Election • A half-point closer would have triggered a recount.
This is an archived article that was published on sltrib.com in 2012, and information in the article may be outdated. It is provided only for personal research purposes and may not be reprinted.
St. Petersburg, Fla. • President Barack Obama was declared the winner of Florida's 29 electoral votes Saturday, ending a four-day count with a razor-thin margin that narrowly avoided an automatic recount that would have brought back memories of 2000.
No matter the outcome, Obama had already clinched re-election and now has 332 electoral votes to Romney's 206.
The Florida Secretary of State's Office said that with almost 100 percent of the vote counted, Obama led Republican challenger Mitt Romney 50 percent to 49.1 percent, a difference of about 74,000 votes. That was over the half-percent margin where a computer recount would have been automatically ordered unless Romney had waived it.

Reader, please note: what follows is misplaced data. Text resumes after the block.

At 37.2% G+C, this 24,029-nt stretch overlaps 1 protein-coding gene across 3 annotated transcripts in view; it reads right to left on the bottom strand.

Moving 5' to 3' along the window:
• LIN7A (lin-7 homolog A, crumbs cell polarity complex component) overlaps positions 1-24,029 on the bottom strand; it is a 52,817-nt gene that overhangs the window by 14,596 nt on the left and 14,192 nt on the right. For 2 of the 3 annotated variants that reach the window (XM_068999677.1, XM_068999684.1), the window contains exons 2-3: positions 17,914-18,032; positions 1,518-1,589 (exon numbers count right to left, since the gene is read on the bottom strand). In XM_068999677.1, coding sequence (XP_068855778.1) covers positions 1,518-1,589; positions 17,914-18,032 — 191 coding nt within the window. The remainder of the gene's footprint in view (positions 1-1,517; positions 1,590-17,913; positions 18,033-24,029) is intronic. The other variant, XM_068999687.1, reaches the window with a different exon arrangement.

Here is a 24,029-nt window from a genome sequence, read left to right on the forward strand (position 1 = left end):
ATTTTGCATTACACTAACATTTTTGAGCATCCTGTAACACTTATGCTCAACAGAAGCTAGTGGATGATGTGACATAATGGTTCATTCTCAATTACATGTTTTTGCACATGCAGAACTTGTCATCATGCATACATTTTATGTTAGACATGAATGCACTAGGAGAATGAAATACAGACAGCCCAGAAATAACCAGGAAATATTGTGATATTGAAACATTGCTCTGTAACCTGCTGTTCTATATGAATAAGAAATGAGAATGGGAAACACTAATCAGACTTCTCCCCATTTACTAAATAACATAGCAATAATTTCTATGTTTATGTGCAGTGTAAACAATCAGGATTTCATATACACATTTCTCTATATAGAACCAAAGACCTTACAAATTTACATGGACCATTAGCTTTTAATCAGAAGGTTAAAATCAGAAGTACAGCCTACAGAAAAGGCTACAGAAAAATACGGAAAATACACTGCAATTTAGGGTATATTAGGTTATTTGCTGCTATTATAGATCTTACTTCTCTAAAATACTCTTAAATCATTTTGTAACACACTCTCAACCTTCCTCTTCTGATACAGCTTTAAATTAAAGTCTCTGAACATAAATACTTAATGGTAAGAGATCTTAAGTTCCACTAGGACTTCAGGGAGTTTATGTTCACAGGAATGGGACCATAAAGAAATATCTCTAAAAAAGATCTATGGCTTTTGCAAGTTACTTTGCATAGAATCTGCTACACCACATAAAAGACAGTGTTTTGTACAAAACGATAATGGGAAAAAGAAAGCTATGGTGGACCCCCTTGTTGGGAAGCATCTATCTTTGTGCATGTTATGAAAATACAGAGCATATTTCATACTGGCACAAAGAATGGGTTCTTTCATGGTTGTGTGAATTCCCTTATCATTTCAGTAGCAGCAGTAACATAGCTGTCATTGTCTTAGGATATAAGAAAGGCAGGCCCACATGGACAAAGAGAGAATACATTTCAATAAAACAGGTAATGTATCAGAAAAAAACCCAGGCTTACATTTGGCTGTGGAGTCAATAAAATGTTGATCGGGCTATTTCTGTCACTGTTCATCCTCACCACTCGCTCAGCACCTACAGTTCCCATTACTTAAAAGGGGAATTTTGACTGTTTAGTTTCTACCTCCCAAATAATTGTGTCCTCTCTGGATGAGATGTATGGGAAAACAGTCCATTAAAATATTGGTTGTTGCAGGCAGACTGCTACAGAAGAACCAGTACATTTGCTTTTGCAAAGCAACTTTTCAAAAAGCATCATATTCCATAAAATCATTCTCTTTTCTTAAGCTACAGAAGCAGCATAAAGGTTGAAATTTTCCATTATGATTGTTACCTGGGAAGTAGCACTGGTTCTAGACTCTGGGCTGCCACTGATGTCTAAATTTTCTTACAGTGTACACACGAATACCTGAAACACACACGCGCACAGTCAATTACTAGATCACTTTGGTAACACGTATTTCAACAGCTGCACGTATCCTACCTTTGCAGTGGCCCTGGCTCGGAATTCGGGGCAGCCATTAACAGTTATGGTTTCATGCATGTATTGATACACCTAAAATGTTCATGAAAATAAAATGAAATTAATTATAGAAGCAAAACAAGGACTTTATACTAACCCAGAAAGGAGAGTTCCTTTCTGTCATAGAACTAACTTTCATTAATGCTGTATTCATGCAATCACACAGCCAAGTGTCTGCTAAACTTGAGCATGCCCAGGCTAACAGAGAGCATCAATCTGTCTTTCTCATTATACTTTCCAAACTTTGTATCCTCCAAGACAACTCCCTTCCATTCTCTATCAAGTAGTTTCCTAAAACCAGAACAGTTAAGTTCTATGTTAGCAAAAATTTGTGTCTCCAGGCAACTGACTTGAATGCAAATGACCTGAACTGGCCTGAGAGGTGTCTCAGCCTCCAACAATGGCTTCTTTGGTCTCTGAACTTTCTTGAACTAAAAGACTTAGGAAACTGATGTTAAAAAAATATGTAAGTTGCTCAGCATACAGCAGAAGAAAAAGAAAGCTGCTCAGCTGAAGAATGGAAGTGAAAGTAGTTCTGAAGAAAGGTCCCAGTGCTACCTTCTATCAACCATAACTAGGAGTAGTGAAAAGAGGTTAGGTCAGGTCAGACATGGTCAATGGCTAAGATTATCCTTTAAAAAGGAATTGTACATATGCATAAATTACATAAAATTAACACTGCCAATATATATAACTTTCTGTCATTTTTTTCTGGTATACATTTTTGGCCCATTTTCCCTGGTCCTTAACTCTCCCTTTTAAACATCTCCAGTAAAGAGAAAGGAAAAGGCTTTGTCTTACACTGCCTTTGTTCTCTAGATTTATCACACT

There is a Nov. 16 deadline for overseas and military ballots, but under Florida law, recounts are based on Saturday's results. Only a handful of overseas and military ballots are believed to be outstanding.
It's normal for election supervisors in Florida and other states to spend days after any election counting absentee, provisional, military and overseas ballots. Usually, though, the election has already been called on election night or soon after because the winner's margin is beyond reach.
But on election night this year, it was difficult for officials and the media to call the presidential race here, in part because the margin was so close and the voting stretched late into the night.